The RSPCA is calling upon clergy to celebrate animal services with renewed focus this October following a new ecumenical initiative to make 'Time for God's Creation'.
Launched in June, church leaders called upon Christians throughout England to put the environment at the heart of their worship this autumn.
Oxford theologian the Revd Professor Andrew Linzey said the initiative presented a perfect opportunity for congregations to re-examine their duties towards living creatures.
He said: "It is vital that Christians remember their specific responsibilities towards animals during this welcome renewal of environmental concern. What we call 'the environment' or 'creation' comprises individual creatures, many of them sentient, who need our care.
"Animal Welfare Sunday falls on 5 October and provides a real opportunity for clergy to organise services that both celebrate God's creatures and underline the importance of behaving responsibly towards them."
RSPCA director general Mark Watts said: "Many people tend to think that animal abuse happens at the hands of just a few, but in truth as a society we need to think far more deeply about how our lifestyle impacts on animals and how we may be, directly or indirectly, permitting suffering.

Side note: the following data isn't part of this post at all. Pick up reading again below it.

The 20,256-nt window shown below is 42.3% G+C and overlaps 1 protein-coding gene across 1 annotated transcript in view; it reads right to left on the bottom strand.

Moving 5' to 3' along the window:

"Faith groups can play an important role. We hope they will seize the moment and take a lead in promoting responsible attitudes towards animals."
The Archbishop of Canterbury, Dr Rowan Williams, is Vice-Patron of the RSPCA, which was founded by an Anglican Priest, the Revd Arthur Broome in 1824.
The 'Time For God's Creation' initiative follows a resolution made at the Third European Ecumenical Assembly, attended by representatives of Europe's Catholic, Orthodox, Anglican and Protestant churches, that a period "be dedicated to prayer for the protection of Creation and the promotion of sustainable lifestyles that reverse our contribution to climate change."
For more information see: www.cec-kek.org/pdf/CreationtimeE.pdf